The U.S. Global Change Research Program released a landmark report on climate change on May 6, put together by over 300 experts across multiple government agencies. The National Climate Assessment (NCA) finds that climate change is already affecting the U.S. – from changing weather patterns to increased floods, wildfires, droughts, pest outbreaks and more.
“Climate change, once considered an issue for a distant future, has moved firmly into the present,” the report concludes. The NCA draws a direct link between the burning of fossil fuels and the effects of climate change.
The report also offers details on how different regions of the United States are affected differently. For example, in the mountain west and southwest, reduced snowpack, rising temperatures, and drought will impact agriculture. On the other hand, in the northeast, hurricanes and other extreme weather events could lead to an increased frequency in flooding.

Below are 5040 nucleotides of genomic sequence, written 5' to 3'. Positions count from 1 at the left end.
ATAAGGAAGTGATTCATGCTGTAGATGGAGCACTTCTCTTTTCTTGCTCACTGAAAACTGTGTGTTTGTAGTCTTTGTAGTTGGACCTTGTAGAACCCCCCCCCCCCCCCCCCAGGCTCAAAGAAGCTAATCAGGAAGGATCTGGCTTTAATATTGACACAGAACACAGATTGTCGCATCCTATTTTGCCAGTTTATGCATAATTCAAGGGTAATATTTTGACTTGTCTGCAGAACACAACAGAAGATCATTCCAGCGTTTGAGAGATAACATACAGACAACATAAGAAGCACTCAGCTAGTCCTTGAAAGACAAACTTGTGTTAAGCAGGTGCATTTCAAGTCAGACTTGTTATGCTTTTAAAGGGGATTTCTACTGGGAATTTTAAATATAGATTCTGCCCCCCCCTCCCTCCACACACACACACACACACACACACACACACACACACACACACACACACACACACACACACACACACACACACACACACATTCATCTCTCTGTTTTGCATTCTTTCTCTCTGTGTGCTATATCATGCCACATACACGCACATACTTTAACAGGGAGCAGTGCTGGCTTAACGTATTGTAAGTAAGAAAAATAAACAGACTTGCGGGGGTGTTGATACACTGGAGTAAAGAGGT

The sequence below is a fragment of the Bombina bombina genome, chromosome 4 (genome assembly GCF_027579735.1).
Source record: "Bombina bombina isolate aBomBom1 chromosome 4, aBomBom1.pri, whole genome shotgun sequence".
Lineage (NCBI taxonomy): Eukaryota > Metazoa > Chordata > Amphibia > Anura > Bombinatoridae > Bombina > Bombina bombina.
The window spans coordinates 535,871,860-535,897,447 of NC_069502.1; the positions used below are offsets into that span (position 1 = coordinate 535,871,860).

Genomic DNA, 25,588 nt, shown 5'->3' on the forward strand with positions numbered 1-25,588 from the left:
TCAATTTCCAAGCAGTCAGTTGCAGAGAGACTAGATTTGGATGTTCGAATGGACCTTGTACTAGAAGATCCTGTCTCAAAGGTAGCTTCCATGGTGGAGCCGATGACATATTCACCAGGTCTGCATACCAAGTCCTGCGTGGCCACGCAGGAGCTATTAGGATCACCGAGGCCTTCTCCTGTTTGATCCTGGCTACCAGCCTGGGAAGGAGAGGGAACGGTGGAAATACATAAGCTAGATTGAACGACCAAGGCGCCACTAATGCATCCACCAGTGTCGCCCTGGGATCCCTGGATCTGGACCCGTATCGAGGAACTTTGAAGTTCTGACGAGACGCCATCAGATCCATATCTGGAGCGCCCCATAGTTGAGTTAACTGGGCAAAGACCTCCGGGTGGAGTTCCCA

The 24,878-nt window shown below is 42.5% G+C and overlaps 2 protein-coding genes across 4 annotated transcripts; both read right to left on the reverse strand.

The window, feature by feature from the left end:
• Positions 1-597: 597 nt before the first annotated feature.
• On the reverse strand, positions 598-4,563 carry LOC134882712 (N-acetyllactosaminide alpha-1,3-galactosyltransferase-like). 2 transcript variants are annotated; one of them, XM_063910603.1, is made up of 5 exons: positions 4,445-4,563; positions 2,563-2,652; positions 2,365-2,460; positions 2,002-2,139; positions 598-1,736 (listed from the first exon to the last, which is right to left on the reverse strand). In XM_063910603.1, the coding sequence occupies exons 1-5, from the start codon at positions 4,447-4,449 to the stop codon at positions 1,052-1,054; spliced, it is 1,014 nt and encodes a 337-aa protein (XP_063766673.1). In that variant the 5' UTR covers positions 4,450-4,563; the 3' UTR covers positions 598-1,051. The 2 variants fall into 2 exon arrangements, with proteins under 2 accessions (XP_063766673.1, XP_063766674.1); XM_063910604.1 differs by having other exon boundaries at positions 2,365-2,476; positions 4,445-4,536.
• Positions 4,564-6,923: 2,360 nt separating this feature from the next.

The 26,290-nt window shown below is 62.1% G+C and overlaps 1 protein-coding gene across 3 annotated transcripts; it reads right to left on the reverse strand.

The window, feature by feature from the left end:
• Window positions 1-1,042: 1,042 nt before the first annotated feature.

The Washington Post published a related article on U.S. President Barack Obama’s renewed determination to address climate change. He has been regularly briefed on climate science and now sees it as a major aspect of his legacy. In the article, he speaks in personal terms about how climate change will affect his daughters’ lives.
The NCA’s rollout will coincide with a reinvigorated White House strategy to address climate change, according to the Post.
The White House plans to use the NCA as the basis for how it will address greenhouse gas emissions in Obama’s remaining two-and-a-half years in office. The most ambitious of these measures will be the pending limits on greenhouse gas emissions from existing power plants, which the EPA plans to introduce in June.
The Obama administration has several other key environmental decisions to make in the coming months, including the fate of the Keystone XL pipeline and how to address methane emissions from oil and gas drilling.
This piece is cross-posted from OilPrice.com with permission.